“I think I’m optimistic just because of how normalized it is around campus. And I think like the pop-up clinics do a really good job of normalizing it. And like I know res[idence] life and having those like let’s talk about sex things, it really opens the conversation.” – University A FG #1

Stigma, privacy and confidentiality

Student participants described the stigma related to accessing sexual health services which can lead to a range of emotions including discomfort, frustration, and shame. A lack of privacy and confidentiality when accessing the services can jeopardize students’ satisfaction with care and willingness to return and leads to these negative emotions. When students feel their privacy and confidentiality is maintained, they are more comfortable with accessing the services.

“I don’t like seeing other students, especially if I’m there for sexual health reasons. And I’ve had bad experiences in the past where they would say out loud that like I’m there for a pap test. And it's a small place. So like people in the waiting room could hear that. And it just made me uncomfortable.” – University B FG #2

Health care provider and administrator participants also recognized the importance of maintaining privacy and confidentiality with university students. They identified this as a critical component to building a trusting relationship.

“Because there’s an awful lot of personal anxiety around sexual health. Clearly there are barriers to conversation and communication. So obviously stressing confidentiality and expressing some comfort in conversation is important for them to open up about their own anxiety and concern.” – University B Health Care Provider Interview

Discussion

In this study, we used the COM-B model and TDF to identify barriers and enablers to sexual health service use from the student, health care provider, and administrator perspective. Our findings illustrate barriers and enablers at the individual, interpersonal, and health service levels. The COM-B model and TDF enabled a comprehensive theoretical analysis of university students’ capability, opportunity, and motivation and how these components work together to influence their sexual health behaviours.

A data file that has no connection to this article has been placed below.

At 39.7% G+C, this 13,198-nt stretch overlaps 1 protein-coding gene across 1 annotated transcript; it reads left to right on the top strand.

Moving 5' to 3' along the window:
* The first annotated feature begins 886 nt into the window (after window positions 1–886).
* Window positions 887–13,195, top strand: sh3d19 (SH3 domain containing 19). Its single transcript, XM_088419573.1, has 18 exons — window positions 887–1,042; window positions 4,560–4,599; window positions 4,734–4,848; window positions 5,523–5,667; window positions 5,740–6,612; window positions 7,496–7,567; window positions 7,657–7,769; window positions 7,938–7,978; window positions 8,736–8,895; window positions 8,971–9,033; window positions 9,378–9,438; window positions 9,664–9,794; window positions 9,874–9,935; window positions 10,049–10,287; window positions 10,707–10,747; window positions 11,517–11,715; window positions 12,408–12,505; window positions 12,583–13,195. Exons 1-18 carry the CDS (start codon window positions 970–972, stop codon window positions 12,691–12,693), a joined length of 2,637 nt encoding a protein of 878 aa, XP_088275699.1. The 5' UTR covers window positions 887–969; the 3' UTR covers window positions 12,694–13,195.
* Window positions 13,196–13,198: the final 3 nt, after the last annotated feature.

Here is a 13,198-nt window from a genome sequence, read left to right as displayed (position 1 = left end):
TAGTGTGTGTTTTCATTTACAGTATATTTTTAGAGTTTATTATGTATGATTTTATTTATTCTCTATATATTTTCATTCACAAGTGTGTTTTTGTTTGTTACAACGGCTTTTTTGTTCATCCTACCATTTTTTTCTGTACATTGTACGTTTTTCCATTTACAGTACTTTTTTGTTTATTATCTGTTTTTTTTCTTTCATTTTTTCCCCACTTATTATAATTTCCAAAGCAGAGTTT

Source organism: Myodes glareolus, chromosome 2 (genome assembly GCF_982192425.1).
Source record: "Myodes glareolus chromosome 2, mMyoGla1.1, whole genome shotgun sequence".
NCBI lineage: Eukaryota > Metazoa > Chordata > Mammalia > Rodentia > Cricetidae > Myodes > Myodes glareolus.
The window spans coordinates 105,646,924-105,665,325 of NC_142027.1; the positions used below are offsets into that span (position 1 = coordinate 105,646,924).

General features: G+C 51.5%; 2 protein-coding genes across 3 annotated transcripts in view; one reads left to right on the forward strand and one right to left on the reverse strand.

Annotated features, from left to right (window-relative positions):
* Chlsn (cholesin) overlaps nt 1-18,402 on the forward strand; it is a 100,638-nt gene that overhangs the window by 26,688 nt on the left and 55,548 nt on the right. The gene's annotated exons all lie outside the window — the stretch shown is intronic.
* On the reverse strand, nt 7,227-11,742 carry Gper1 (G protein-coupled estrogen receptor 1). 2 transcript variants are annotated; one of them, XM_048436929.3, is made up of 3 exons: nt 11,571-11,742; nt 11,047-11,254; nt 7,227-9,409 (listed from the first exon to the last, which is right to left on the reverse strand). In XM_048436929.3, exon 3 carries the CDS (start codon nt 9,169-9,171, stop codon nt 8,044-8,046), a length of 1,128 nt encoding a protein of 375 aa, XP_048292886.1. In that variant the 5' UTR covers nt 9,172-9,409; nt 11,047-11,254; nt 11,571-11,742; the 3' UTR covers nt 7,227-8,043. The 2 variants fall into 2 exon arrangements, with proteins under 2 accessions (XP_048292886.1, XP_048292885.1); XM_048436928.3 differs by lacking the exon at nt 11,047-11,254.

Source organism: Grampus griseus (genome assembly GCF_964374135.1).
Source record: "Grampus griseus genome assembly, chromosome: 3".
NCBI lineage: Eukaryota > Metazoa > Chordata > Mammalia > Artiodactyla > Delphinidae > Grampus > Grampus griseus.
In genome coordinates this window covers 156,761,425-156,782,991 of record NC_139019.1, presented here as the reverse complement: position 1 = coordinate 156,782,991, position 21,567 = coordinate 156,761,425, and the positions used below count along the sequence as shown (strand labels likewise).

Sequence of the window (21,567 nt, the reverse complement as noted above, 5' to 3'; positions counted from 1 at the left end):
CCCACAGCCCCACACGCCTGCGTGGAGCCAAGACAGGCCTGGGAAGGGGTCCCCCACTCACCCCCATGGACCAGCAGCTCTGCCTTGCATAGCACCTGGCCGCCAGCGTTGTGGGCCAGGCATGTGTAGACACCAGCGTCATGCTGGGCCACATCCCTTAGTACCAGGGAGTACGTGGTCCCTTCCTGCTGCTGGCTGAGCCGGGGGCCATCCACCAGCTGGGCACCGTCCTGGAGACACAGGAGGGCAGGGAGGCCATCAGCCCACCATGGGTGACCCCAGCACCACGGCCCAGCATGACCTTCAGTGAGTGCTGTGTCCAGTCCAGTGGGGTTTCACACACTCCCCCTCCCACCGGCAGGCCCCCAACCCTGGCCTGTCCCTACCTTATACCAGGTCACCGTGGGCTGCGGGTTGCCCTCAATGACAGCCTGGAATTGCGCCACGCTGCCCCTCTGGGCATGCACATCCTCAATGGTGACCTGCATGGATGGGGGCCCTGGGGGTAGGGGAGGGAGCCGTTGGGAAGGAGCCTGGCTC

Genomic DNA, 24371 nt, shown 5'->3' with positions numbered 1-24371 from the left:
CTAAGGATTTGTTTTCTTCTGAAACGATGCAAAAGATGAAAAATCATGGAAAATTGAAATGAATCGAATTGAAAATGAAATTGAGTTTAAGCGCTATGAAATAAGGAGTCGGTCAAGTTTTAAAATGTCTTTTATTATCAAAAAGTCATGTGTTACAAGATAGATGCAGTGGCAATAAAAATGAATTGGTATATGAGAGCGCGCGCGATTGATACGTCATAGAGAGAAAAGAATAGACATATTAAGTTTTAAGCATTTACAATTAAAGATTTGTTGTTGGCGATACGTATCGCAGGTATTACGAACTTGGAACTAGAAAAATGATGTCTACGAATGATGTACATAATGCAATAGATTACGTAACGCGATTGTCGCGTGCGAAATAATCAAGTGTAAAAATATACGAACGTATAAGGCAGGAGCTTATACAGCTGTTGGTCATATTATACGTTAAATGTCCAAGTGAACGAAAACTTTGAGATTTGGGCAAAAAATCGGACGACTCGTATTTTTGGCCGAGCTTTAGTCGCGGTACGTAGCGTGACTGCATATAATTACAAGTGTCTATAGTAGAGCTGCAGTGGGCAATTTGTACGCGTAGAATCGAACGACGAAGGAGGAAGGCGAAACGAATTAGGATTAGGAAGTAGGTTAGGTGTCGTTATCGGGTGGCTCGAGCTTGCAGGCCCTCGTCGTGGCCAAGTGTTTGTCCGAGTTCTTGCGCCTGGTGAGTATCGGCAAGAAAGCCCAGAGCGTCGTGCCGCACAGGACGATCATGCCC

Our findings suggest that limited sexual health knowledge is a barrier to sexual health service use among university students. Carroll and colleagues [38] found similar results in a systematic review of the reasons for use and non-use of school sexual health services among young adults: participants did not use the services because they were unaware that services existed or did not know what was available. As our study participants identified, students enter into their first year of university with diverse sexual experiences and varying levels of sexual health knowledge. Many participants were not aware of the sexual health services that are provided on campus or the reasons for accessing these services when they started their university journey. These findings expand on our previous quantitative results where undergraduate students in higher years of study were more likely to access sexual health services on campus [12]. To date, passive advertisement strategies have been used to target students in early years, including posting sexual health service information online and the inclusion of a health services pamphlet in students’ orientation packages. One way to improve students’ capability of accessing sexual health service use is to provide more targeted education initiatives with respect to availability of health care services and how to access these services. For example, student participants recommended delivering prompts or reminders of key messages throughout the year to avoid being overwhelmed with new information during their first week of orientation.